The Jacket that is a marker of the need for life-long learning.

Back in 1986, I was disappointed to lose the sale of a horse based on pre - purchase x-rays taken by an old ‘boss’ and acclaimed equine veterinarian Dr. William O. Reed. A few years passed and I became aware of new clinical information. The recent 'find' during a clear-out of an old racing jacket prompted some reflection on the value of keeping up to date with new scientific findings and embracing 'life-long learning'.




After a few unspectacular runs as a two year old in Germany in 1981, the bay filly JASMINA (GER) owned by German industrialist Dr. Herbert Schnapka joined my Curragh training operation in early Spring of 1982. In May, running in a Dundalk maiden (ridden by Sal Martinez) she proved a convincing gambled on winner (16/1-8/1) from a big field. A month later, I found myself swapping a career as a racehorse trainer in Ireland to that of Vice President and General Manager of Clermont Farms (owned by Dr.Schnapka) in Upstate New York with over 200 horses there, including a large breeding and training operation.


Annual visits home through the 80’s were always used as scouting missions for prospective US Equine Imports. One such visit, in October 1985, yielded a grey colt called HIGHLY RATED (IRE) .When he arrived in Belmont Park with a clean Irish Veterinary certificate, much interest from trainers was evident as the colt had racecourse form. A deal was agreed with trainer Vince Cincotta, with a proviso of a vet examination through his veterinarian Dr. William Reed with whom I had interned at Belmont Park in 1968 (as a newly graduated Irish Veterinarian). Alarmingly, Dr. Reed failed him on the grounds of O.C.D. (Osteochondrosis) lesions in both hock joints.


There I was, in New York in December, with a ‘grass’ horse and no grass racing there until the following April. Four months away! It was decision time. Do I send him to a Florida based trainer for the winter or train him myself for the Winter / Spring months in New York with a view to a late Spring /Summer grass campaign? I chose the latter but needed a New York trainer’s license. Enquiries to the New York State Racing and Wagering Board were very helpful. On producing my original Irish trainers license, a letter of good standing from the Irish Turf Club and 20 dollars, I was good to go as they say with my newly minted New York trainers license. On the track, few knew me and I had a horse to sell …. The R.J McCormick Stables jacket was customized for morning wear on the famed Belmont Park backstretch. HIGHLY RATED (IRE) ran twice on the Aqueduct dirt ridden by Eclipse Award winning apprentice Declan Murphy. His fitness was maintained and when the 4h of July rolled around, HIGHLY RATED (IRE) was entered in a mile maiden on grass on the famed Belmont Turf course. Ridden this time by Triple Crown winning jockey (aboard SEATTLE SLEW (USA), Frenchman Jean Cruguet, HIGHLY RATED (IRE) ran well under a strong left hand drive to be second to a A.G.Vanderbilt colt trained by Dave Whitely. My phone rang five times that night from various trainers. Three days later, after a successful vetting , HIGHLY RATED (IRE) joined the Mary Cotter stable for $55K. The jacket was mothballed.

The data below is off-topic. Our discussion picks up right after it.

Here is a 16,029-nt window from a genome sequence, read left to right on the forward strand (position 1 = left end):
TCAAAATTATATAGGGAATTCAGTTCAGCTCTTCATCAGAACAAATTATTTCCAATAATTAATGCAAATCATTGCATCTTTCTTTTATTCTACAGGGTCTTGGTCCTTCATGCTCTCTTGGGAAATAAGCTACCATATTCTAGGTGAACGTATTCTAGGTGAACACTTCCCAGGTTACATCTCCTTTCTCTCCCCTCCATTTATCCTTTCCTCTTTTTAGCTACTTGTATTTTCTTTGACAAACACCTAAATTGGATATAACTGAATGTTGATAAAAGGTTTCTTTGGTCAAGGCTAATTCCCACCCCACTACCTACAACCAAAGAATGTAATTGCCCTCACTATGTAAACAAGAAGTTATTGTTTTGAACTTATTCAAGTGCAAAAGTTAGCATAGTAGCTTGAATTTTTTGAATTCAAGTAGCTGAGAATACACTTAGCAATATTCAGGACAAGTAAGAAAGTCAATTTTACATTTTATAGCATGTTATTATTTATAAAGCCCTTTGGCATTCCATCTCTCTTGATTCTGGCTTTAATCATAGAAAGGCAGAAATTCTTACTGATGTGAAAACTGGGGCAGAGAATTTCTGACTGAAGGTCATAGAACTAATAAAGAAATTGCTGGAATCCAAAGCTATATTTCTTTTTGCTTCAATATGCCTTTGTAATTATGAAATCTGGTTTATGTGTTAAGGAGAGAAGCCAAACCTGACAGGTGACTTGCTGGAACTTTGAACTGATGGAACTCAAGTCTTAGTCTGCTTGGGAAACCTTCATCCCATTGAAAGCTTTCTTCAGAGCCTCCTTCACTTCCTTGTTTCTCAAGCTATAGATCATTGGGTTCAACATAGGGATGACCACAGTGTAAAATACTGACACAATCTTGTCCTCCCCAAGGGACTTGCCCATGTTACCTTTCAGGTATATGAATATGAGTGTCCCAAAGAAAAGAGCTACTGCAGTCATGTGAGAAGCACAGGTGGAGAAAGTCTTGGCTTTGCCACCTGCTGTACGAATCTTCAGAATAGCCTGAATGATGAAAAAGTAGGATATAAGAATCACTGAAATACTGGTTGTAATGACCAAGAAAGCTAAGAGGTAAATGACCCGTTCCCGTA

Eight years later (1994), while undertaking a Reproductive and Lameness course in Colorado State University in Fort Collins, Colorado, I purchased my first copy of Adam’s Lameness in Horses which was very kindly signed for me by the author Dr. Ted Stashak. Quickly I reviewed the Hock Radiographs and to my consternation on page 245, item 22 it stated the following: “Medial trochlear ridge of the talus: the small bony projection on the distal part of the medial trochlear ridge is variable in size and shape and should not be mistaken for a peri-articular osteophyte or any other bony abnormality”. I was flabbergasted. Had Dr Reed been wrong in 1986 in his assertion of OCD lesions in HIGHLY RATED (IRE) ‘s hocks all those years ago? It cost me the sale of my horse but subsequently resulted in a newly minted Trainers jacket and later a significant margin of profit.


Needless to say, I kept the four radiographs (two from each hock) from 1986. Unfortunately they are not digital as such technology wasn’t available then. But the question still stands: Normal variation or bony abnormality? Comments welcome from equine veterinarians.



Radiographs available by kind permission of Dr. Richard J. McCormick, Licensed Veterinarian (2021)